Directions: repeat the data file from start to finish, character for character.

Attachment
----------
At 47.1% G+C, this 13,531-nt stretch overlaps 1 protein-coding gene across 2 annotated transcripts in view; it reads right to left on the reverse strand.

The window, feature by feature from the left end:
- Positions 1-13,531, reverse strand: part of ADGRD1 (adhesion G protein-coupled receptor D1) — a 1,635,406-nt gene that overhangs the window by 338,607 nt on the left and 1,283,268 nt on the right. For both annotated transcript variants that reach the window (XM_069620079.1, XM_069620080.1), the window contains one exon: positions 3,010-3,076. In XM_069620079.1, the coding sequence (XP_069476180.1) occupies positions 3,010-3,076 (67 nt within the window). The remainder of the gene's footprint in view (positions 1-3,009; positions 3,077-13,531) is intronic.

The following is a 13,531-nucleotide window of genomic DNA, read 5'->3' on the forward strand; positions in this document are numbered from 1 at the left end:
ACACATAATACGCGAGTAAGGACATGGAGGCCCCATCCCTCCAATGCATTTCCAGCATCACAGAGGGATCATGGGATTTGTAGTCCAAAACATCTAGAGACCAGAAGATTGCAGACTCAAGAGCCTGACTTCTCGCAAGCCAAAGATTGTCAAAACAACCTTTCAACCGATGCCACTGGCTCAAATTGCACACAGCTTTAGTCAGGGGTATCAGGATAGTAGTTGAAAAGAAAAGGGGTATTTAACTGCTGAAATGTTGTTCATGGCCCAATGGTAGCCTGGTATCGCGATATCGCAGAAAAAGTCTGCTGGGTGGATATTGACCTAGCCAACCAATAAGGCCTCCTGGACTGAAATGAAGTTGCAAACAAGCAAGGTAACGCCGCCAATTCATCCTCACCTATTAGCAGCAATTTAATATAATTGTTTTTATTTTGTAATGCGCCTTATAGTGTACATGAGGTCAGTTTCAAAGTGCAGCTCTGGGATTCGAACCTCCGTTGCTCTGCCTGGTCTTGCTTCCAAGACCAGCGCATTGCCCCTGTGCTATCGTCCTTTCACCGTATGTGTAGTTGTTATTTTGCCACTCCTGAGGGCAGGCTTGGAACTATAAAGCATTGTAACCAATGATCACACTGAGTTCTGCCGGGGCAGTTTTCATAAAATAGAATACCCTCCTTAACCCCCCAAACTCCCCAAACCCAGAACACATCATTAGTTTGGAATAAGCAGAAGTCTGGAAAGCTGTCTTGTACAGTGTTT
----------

At 47.1% G+C, this 13,531-nt stretch overlaps 1 protein-coding gene across 2 annotated transcripts in view; it reads right to left on the reverse strand.

The window, feature by feature from the left end:
- Positions 1-13,531, reverse strand: part of ADGRD1 (adhesion G protein-coupled receptor D1) — a 1,635,406-nt gene that overhangs the window by 338,607 nt on the left and 1,283,268 nt on the right. For both annotated transcript variants that reach the window (XM_069620079.1, XM_069620080.1), the window contains one exon: positions 3,010-3,076. In XM_069620079.1, the coding sequence (XP_069476180.1) occupies positions 3,010-3,076 (67 nt within the window). The remainder of the gene's footprint in view (positions 1-3,009; positions 3,077-13,531) is intronic.

The following is a 13,531-nucleotide window of genomic DNA, read 5'->3' on the forward strand; positions in this document are numbered from 1 at the left end:
ACACATAATACGCGAGTAAGGACATGGAGGCCCCATCCCTCCAATGCATTTCCAGCATCACAGAGGGATCATGGGATTTGTAGTCCAAAACATCTAGAGACCAGAAGATTGCAGACTCAAGAGCCTGACTTCTCGCAAGCCAAAGATTGTCAAAACAACCTTTCAACCGATGCCACTGGCTCAAATTGCACACAGCTTTAGTCAGGGGTATCAGGATAGTAGTTGAAAAGAAAAGGGGTATTTAACTGCTGAAATGTTGTTCATGGCCCAATGGTAGCCTGGTATCGCGATATCGCAGAAAAAGTCTGCTGGGTGGATATTGACCTAGCCAACCAATAAGGCCTCCTGGACTGAAATGAAGTTGCAAACAAGCAAGGTAACGCCGCCAATTCATCCTCACCTATTAGCAGCAATTTAATATAATTGTTTTTATTTTGTAATGCGCCTTATAGTGTACATGAGGTCAGTTTCAAAGTGCAGCTCTGGGATTCGAACCTCCGTTGCTCTGCCTGGTCTTGCTTCCAAGACCAGCGCATTGCCCCTGTGCTATCGTCCTTTCACCGTATGTGTAGTTGTTATTTTGCCACTCCTGAGGGCAGGCTTGGAACTATAAAGCATTGTAACCAATGATCACACTGAGTTCTGCCGGGGCAGTTTTCATAAAATAGAATACCCTCCTTAACCCCCCAAACTCCCCAAACCCAGAACACATCATTAGTTTGGAATAAGCAGAAGTCTGGAAAGCTGTCTTGTACAGTGTTT